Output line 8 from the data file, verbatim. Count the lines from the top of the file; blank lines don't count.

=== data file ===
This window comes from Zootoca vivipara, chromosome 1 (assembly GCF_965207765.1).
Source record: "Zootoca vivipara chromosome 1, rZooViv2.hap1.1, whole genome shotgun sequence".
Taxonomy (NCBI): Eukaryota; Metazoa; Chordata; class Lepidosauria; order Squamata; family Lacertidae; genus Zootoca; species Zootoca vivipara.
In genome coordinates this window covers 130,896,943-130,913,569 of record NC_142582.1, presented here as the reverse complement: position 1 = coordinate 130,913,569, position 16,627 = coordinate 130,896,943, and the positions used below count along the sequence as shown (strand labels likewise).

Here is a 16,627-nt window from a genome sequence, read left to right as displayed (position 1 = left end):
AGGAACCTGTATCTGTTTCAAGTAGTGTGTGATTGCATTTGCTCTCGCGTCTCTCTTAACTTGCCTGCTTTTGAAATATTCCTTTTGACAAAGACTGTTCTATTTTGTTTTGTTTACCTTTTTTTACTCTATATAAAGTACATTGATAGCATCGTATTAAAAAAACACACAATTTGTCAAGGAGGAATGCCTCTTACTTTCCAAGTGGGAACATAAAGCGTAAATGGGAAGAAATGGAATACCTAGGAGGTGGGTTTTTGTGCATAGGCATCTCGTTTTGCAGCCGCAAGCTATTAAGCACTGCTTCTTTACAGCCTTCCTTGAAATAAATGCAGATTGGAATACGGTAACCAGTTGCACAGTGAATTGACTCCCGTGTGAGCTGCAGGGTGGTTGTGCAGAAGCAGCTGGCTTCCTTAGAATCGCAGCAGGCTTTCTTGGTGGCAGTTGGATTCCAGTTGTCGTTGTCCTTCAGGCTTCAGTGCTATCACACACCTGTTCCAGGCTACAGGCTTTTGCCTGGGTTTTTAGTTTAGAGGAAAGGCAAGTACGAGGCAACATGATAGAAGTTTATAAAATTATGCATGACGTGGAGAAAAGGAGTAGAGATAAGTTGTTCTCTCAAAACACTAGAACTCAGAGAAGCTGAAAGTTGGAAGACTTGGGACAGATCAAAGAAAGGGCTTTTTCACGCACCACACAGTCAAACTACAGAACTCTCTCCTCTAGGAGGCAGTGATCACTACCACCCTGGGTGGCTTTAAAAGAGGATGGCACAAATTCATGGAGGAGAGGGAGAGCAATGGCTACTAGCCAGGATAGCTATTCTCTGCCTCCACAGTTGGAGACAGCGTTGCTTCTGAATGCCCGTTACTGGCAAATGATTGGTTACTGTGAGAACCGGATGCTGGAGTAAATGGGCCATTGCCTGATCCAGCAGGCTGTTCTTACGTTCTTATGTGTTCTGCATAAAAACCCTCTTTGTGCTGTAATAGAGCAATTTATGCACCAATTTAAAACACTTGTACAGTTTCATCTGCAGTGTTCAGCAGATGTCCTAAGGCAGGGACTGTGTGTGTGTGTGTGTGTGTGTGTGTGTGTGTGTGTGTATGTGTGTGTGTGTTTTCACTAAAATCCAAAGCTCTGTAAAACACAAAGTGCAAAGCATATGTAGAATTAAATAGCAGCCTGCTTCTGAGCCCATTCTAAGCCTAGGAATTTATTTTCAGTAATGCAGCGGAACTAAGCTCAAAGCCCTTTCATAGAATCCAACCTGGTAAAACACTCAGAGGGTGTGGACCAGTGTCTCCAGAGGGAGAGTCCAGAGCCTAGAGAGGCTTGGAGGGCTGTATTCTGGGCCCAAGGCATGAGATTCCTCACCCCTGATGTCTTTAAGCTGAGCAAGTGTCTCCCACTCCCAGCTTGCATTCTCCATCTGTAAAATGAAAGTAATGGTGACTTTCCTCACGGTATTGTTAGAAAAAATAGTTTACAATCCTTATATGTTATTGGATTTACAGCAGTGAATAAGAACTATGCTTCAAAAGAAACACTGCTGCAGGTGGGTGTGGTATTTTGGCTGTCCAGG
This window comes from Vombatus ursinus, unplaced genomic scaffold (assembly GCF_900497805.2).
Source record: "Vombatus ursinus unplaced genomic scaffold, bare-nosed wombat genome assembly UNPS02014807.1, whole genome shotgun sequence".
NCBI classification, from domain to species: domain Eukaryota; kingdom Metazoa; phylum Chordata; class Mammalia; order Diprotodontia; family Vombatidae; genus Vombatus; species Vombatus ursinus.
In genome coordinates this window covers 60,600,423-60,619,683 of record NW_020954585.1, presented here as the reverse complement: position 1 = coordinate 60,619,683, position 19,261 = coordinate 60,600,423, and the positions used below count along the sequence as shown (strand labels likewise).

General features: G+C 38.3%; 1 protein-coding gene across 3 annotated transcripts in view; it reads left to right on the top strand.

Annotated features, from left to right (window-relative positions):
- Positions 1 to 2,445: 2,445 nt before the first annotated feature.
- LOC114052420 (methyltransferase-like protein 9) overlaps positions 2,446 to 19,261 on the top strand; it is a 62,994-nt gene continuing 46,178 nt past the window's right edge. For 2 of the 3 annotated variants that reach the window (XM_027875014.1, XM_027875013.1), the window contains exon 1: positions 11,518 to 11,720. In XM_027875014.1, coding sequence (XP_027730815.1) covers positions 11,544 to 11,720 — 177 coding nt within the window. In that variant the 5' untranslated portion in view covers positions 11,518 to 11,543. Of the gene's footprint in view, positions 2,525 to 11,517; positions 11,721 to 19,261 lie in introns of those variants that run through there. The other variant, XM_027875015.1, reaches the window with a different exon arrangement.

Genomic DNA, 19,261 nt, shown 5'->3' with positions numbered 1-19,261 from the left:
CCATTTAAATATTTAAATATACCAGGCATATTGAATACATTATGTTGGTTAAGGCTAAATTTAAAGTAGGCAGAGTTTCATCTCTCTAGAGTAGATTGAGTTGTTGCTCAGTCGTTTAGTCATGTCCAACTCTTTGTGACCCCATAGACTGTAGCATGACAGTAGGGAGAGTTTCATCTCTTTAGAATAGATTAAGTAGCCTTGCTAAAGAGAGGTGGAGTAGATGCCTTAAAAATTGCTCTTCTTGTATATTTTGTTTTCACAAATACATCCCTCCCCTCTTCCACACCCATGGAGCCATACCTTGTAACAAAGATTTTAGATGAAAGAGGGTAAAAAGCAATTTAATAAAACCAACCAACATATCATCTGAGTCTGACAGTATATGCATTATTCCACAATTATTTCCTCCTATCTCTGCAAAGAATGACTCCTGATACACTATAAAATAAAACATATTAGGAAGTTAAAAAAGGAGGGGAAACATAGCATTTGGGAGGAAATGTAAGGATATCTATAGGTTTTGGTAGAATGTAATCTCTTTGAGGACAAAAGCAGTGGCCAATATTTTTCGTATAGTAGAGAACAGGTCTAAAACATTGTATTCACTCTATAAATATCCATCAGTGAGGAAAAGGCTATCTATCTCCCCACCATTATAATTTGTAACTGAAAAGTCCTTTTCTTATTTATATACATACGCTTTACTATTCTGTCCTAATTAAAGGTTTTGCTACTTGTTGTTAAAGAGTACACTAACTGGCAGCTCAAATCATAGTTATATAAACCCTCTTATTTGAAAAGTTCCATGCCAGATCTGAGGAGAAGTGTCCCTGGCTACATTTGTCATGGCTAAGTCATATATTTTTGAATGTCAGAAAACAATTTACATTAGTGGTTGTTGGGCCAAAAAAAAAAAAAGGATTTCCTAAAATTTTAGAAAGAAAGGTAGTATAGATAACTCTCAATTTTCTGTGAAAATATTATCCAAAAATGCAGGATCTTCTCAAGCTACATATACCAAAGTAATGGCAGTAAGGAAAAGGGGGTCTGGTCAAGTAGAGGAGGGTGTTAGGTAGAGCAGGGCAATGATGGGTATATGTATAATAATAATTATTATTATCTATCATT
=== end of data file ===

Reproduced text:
Source record: "Vombatus ursinus unplaced genomic scaffold, bare-nosed wombat genome assembly UNPS02014807.1, whole genome shotgun sequence".